A thorough architectural redesign of enterprise-grade load balancing using software-defined principles to deal with these problems is enabling businesses to reimagine what is possible with load balancers. Even better, imagine a load balancer that is agile and flexible enough to scale up and down according to need, ensuring that you only pay for the capacity that you need. Imagine, all of this flexibility and it having no impact on the performance of your network.
This is no longer a fantasy. The rethinking of the architecture starts with separating the control or management plane (the layer that makes configuration and orchestration decisions) from the data plane (the layer that provides the actual load balancing and other L4 – L7 services).
With this separation, it is possible to have central control over a distributed pool of software load balancers that run on any physical server, virtual machine, container, or the public cloud. Recent testing has proved that such software-defined load balancers can elastically scale applications from zero to one million SSL transactions per second with no impact on performance.
They can automatically scale up load balancing services from zero to peak traffic and then scale down to normal levels without any issue. It proves that the same robust service can now be expected from software as it would be from hardware, except of course, that this is at a fraction of the price as you are only paying for what you need and when you need it.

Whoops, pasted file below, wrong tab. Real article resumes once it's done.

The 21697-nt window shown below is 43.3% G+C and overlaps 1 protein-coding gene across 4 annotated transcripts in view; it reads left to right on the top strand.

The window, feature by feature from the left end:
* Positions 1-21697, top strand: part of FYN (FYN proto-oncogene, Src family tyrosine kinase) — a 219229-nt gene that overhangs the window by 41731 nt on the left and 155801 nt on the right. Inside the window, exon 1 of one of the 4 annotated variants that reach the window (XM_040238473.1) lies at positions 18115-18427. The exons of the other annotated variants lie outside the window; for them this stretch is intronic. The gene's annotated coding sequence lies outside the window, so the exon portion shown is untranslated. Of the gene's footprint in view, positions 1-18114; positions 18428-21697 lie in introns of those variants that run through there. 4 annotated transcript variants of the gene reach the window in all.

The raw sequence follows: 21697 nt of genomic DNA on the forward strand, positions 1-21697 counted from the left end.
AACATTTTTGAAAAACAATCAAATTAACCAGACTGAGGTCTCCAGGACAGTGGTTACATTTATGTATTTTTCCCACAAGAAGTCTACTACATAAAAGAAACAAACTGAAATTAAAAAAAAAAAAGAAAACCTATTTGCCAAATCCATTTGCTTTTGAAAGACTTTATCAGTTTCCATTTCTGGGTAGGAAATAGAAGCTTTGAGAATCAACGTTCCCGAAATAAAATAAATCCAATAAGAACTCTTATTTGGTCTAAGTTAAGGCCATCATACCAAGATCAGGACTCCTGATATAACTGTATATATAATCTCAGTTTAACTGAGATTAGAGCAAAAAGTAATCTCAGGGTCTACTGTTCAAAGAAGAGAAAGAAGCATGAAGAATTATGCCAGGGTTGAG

This is a huge step forward in the industry. The levels of encrypted traffic and the sudden spikes in activity that many experience means that a service that is elastic and yet robust enough to handle these scenarios with no impact on performance is a game changer. It also gives organisations a tool that can deal with many adverse scenarios – effectively handling DDoS attacks for example.
The elastic autoscaling allows networks to manage massive traffic surges that such an attack brings until it has been mitigated. It can do this by scaling beyond the traditional data centre by automatically taking the extra traffic into private or public clouds.
The over provisioning of hardware load balancers has been accepted by many as a necessary cost of ensuring you have enough capacity to handle sudden increases in traffic and the pressures that encrypted traffic is placing on networks. The cost of this excess capacity is huge and increasingly unacceptable.
Software-defined architecture for L4 – L7 services has come of age, offering a flexible, analytics-driven load balancing solution that can replace legacy hardware options at a fraction of the cost, bringing true elasticity and automation to application services. There has been a shift in the balance for power in this sector and it can only be a good thing for customers and end-users.